And tempers are now heating up in Mexico’s so-called “circus wars”, with the movement to ban all performing animals rousing anger among Big Top workers.
However, Armando Cedeno, head of Mexico’s circus owners association, claimed messages have been posted on social network sites urging people to attack circuses. He was speaking at a demonstration by circus performers earlier this week.
“We have a lot of threats on Facebook, with environmentalists urging people to go burn down circuses,” Mr Cedeno said at the protest in Mexico City’s main square at which circus entertainers put on a free show with horses and dogs.
A new city law prohibits all performances involving trained lions, tigers, elephants and other “wild” beasts.
Meanwhile Aguascalientes state legislator Gilberto Gutierrez, a member of Mexico’s Green party, claims circus fans have already resorted to violence.
He said security guards beat him and other animal rights activists in front of a circus in his state in late June. “They broke two of my teeth … it was a direct hit,” he said. “It was an attack by the circus people, by the guards they employ.”
The circus said the activists blockaded the circus entrance in Aguascalientes, where it is still legal to perform with exotic animals. Insults flew first, then fists and belts, the circus said.
Mr Gutierrez accepted protesters were posted in a narrow strip of pavement at the entrance but denied blocking the way. At least two security guards were detained over the clash.
There have been mutual accusations of illegal acts, including the release of a female giraffe which ended up galloping through a suburb of the northern city of Monterrey.
Video posted on social-media sites showed motorists swerving to avoid the panicked giraffe outside the Barley Circus, which accused animal rights activists of opening the pen so the giraffe could escape.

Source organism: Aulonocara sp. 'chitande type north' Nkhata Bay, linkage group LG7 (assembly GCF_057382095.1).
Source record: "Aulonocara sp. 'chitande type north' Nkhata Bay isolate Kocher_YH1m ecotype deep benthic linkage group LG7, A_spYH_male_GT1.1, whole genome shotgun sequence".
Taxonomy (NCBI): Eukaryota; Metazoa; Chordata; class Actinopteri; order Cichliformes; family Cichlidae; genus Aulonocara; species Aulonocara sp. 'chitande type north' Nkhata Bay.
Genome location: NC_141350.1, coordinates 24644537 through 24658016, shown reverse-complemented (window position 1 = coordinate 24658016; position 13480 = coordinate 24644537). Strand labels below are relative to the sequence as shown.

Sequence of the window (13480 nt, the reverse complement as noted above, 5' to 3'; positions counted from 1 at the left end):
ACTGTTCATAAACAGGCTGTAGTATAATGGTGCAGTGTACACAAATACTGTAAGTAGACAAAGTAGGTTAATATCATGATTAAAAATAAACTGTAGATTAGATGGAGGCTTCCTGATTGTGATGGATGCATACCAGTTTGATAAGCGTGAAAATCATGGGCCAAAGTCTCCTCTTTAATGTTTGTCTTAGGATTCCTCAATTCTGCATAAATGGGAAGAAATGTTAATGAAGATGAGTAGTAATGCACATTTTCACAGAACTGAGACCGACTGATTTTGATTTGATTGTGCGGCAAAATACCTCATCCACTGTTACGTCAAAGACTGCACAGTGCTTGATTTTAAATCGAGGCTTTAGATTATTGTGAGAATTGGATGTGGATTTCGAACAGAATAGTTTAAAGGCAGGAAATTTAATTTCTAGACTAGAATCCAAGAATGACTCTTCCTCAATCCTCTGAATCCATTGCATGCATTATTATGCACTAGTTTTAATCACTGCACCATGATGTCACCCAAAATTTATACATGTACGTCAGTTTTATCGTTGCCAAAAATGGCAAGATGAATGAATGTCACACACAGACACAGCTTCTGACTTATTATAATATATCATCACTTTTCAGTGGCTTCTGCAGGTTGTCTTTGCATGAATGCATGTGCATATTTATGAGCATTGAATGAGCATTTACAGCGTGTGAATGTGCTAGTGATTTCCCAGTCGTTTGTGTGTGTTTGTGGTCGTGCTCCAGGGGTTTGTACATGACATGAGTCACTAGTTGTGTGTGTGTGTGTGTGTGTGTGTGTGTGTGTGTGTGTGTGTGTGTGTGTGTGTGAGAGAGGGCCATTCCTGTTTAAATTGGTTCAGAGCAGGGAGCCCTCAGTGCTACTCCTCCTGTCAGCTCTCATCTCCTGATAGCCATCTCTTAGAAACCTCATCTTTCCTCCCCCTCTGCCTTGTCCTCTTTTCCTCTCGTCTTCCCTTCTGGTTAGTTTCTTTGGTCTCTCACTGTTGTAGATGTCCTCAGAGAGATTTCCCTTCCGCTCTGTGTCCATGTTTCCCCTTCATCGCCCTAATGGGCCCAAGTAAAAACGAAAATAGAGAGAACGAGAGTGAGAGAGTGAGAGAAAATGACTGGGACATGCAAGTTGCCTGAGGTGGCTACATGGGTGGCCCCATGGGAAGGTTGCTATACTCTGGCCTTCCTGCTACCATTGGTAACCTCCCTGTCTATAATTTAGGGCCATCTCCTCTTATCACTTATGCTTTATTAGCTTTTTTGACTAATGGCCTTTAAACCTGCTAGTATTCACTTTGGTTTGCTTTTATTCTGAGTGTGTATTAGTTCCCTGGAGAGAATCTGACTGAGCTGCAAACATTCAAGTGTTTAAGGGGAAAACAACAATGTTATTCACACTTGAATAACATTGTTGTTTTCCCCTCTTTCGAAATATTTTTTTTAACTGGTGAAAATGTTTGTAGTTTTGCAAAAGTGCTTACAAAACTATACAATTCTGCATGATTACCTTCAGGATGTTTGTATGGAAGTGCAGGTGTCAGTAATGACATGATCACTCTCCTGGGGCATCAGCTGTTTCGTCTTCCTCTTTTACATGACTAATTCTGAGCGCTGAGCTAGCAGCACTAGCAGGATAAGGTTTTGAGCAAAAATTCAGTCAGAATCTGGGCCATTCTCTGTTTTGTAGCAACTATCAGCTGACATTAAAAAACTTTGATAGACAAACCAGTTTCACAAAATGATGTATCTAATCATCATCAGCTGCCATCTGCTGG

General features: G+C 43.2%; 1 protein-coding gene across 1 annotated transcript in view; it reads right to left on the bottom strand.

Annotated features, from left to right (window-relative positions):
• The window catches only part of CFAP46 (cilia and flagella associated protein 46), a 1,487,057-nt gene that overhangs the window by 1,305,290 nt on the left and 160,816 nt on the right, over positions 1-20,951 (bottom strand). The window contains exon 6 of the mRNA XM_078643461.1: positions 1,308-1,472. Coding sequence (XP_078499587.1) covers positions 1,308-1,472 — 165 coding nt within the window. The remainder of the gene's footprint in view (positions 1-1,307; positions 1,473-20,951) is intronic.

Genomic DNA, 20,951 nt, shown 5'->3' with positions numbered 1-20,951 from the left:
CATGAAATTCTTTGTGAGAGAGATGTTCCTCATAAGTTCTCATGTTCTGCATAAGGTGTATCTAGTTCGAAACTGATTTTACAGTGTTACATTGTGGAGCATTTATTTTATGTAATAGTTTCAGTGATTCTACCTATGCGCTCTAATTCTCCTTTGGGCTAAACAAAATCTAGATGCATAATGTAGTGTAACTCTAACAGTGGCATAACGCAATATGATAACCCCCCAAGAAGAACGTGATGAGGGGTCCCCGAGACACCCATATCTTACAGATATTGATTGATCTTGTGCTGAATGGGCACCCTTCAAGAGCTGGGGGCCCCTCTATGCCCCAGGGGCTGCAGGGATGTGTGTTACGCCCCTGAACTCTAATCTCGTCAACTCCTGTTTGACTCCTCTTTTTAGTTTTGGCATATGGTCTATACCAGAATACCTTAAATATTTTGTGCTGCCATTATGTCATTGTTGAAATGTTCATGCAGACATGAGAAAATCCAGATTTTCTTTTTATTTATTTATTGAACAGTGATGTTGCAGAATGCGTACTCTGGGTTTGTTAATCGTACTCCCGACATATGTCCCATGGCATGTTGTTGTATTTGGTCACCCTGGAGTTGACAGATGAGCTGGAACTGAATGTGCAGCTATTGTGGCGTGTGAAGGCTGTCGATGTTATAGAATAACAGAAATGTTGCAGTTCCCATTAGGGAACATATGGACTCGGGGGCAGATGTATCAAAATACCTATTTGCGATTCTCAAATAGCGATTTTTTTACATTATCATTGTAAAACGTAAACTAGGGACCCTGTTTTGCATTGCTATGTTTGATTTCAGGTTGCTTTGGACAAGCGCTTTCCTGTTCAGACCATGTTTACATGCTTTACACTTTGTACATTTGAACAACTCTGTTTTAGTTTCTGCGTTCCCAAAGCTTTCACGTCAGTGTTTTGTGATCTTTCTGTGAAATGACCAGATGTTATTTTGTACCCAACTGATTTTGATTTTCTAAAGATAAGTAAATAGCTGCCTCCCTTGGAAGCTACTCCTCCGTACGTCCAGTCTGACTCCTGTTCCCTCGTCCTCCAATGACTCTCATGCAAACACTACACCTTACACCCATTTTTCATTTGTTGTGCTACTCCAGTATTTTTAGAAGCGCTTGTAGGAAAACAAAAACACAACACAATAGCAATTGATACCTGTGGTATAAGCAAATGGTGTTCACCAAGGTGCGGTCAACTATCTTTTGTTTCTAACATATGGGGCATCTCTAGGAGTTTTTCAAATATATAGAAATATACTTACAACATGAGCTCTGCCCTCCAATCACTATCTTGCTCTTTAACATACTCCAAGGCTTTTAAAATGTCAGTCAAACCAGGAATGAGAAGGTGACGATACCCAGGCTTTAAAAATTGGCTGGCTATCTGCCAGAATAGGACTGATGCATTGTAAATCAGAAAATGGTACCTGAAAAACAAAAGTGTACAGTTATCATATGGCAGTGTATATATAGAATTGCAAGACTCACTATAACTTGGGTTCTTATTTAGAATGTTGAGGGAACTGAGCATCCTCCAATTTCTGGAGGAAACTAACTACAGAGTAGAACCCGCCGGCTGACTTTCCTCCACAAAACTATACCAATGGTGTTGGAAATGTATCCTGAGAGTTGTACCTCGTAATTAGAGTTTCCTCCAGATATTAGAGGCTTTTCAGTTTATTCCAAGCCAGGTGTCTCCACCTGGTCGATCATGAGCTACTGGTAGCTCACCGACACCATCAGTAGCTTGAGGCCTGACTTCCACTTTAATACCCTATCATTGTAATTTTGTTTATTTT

Barley Circus spokesman Isaac Vertiz said: “The giraffe is always let outside in the morning, and the keeper went back inside for a moment to get food for her.
“In the meantime, within five minutes, somebody went in and opened the pen and let her out.”
Mr Vertiz said someone also spray-painted circus trailers and tried to break into circus vehicles. He said he suspected animal rights activists.
Mr Gutierrez insisted activists had not acted illegally. “We will take this issue to its final consequences, without breaking the law,” he said.
Activists claim they are fighting the kind of abuses revealed in March after environmental inspectors raided a small circus in southern Yucatan and seized a black bear. It had its lower jaw and upper teeth largely ripped out or cut off, apparently to keep it from biting.
On the other side, circus people say they are closely regulated and inspected, and they feel the Mexico City ban, passed last month, unfairly singles them out. Mexico City and six of 32 states have now banned circus animals. The ban does not apply to shows with dolphins or bullfighting nor does it prohibit the use of animals in rodeos.